In the coming weeks and months, governments around the world will be making significant decisions around deploying military resources and increasing surveillance powers and border controls in an effort to combat ISIS. And while those measures may have an impact on ISIS’s capabilities in the short term, this book provides enough insight to prompt some important questions. For example, if a sustained bombing campaign in Syria destroys ISIS but also props up Bashaar al-Assad and his repressive regime, will another extremist group rise out of Sunni Arab anger, similar to the emergence of AQI during the Iraq War? If people in transitional states are prime recruiting candidates for ISIS, would closing borders to refugees ultimately contribute more ISIS followers in the long run? We may not have enough information to answer these questions yet – but we should at least reflect on the patterns we already see emerging, and what they mean for our upcoming decisions.

Suggested Discussion Questions:

  • How did historical events and decisions contribute to ISIS’s rise? Would different decisions have prevented its rise, or was this inevitable?
  • How do new social media tools shape ISIS’s communications and recruitment? Does this require a shift in thinking about how to counter its influence?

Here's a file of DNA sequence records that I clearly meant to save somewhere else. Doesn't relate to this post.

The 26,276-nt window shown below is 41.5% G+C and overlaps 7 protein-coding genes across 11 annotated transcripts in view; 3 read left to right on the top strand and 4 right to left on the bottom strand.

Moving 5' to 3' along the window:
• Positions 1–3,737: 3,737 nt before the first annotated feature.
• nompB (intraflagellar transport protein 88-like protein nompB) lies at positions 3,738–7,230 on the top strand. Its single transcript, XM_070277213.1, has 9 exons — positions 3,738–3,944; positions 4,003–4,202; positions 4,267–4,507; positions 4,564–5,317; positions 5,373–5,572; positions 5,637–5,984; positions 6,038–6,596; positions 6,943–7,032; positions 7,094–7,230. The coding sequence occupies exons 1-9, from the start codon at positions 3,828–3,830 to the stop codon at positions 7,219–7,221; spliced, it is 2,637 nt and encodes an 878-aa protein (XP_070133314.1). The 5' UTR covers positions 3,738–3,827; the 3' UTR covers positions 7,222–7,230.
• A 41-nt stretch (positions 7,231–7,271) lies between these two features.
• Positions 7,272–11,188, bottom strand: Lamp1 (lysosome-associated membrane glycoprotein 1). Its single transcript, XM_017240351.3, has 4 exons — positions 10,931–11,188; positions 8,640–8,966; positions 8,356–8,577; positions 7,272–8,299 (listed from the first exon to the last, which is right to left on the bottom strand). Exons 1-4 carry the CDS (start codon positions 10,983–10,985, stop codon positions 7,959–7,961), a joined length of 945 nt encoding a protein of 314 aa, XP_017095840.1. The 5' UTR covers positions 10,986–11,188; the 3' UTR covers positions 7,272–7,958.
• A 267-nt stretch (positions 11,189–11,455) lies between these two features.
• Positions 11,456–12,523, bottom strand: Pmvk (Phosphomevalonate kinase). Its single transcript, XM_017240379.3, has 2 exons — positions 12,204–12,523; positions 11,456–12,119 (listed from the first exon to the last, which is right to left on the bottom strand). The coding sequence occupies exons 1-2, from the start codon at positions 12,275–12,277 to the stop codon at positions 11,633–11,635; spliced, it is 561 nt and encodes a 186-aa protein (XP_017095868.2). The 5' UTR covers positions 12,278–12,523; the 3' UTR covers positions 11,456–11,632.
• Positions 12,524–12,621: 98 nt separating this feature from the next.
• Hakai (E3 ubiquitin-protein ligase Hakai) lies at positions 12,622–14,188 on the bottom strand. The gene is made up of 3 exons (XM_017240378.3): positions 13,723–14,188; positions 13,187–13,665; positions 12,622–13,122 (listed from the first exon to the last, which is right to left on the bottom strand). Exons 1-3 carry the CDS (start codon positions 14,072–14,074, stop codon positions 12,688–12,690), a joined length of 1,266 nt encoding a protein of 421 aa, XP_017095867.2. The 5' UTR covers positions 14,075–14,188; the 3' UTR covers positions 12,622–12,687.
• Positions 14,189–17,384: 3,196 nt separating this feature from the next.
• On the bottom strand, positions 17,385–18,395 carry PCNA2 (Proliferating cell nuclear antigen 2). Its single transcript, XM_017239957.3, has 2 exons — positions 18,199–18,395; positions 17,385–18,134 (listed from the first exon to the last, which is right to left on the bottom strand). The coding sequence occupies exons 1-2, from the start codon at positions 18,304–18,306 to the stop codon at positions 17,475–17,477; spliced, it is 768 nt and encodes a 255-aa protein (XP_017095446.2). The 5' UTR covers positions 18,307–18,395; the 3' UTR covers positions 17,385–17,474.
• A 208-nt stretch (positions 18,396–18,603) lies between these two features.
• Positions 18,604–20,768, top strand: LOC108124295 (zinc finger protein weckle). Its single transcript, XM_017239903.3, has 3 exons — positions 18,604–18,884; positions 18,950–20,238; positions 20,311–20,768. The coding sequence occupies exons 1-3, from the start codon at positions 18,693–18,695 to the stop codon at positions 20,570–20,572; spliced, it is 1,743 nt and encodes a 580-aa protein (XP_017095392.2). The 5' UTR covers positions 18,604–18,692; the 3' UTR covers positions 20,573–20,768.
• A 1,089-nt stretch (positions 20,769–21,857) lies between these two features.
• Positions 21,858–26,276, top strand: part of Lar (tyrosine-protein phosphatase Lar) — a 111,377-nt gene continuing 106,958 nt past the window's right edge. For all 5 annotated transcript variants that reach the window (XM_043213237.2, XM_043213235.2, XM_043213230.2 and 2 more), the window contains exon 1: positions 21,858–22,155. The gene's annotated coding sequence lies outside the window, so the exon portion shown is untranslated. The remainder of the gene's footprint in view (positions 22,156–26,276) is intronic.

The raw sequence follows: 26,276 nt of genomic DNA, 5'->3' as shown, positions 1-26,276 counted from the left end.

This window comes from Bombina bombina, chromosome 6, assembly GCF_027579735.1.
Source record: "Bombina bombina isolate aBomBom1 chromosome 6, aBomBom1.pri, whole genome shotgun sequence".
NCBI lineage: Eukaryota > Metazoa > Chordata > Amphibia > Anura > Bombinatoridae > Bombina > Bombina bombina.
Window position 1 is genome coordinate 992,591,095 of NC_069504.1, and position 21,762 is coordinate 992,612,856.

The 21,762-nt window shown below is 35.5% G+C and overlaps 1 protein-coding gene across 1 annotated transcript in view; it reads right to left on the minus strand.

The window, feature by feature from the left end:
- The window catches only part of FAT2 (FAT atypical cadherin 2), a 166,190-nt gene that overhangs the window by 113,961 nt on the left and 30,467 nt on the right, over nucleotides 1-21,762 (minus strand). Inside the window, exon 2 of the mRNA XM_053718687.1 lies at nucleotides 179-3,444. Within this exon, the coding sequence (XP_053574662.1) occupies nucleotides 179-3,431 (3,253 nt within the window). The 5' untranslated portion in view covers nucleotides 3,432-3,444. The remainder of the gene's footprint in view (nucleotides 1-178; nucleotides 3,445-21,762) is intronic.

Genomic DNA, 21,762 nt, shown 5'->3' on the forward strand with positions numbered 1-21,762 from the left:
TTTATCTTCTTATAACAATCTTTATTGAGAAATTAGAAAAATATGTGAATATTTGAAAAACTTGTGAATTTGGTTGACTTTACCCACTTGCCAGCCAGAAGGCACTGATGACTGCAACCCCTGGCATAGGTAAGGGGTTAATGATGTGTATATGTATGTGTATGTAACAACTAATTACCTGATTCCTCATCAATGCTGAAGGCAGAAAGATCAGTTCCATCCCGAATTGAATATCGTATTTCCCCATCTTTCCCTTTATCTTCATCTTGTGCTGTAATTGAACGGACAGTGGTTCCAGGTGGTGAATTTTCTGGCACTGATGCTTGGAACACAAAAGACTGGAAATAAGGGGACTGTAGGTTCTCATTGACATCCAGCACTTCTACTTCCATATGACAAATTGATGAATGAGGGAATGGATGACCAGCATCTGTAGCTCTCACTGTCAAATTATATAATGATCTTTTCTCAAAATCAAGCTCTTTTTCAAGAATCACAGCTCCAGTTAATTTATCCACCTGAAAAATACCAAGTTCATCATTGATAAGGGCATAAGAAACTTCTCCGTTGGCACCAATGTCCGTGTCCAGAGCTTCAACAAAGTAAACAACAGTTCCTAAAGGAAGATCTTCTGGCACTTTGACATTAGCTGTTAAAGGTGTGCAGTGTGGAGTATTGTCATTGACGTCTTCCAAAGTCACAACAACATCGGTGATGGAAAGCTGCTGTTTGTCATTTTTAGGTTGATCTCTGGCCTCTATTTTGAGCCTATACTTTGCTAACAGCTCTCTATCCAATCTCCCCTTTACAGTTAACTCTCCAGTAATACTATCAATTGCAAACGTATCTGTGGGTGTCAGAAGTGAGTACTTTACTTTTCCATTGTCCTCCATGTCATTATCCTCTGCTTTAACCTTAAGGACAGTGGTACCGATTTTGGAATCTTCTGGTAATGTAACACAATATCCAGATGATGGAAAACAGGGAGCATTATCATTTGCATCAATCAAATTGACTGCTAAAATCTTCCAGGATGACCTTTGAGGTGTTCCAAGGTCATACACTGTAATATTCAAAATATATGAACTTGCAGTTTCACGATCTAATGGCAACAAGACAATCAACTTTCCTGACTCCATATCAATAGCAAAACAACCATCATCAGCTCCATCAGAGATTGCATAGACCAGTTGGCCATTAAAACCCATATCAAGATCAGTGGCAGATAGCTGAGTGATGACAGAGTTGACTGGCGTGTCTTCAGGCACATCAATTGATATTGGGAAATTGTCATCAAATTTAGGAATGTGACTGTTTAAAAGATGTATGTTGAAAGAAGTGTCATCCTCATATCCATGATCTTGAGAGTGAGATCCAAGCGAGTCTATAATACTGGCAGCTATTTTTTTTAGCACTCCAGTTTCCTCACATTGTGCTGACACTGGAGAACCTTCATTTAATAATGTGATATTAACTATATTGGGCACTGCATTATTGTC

• The authors provide a historical overview of jihadist movements, from mujahadeen fighters combatting Soviet troops in Afghanistan, to al Qaeda and its affiliate groups, to the rise of ISIS. In each case, the pattern seems to trend towards increasingly extreme tactics and ideology. Would defeating ISIS contribute to this trend? Are there ways to counter this historical cycle?

Upcoming Book Club Pick: Exodus – How Migration Is Changing Our Worldby Paul Collier


One thought on ““ISIS: The State of Terror” – What Fuels Global Terrorism Today

  1. Pingback: Viewpoint: Four Elements of a Root-Cause-Based Counterterrorism Strategy | Pine Tree Republic

Leave a Reply

Fill in your details below or click an icon to log in:

WordPress.com Logo

You are commenting using your WordPress.com account. Log Out /  Change )

Twitter picture

You are commenting using your Twitter account. Log Out /  Change )

Facebook photo

You are commenting using your Facebook account. Log Out /  Change )

Connecting to %s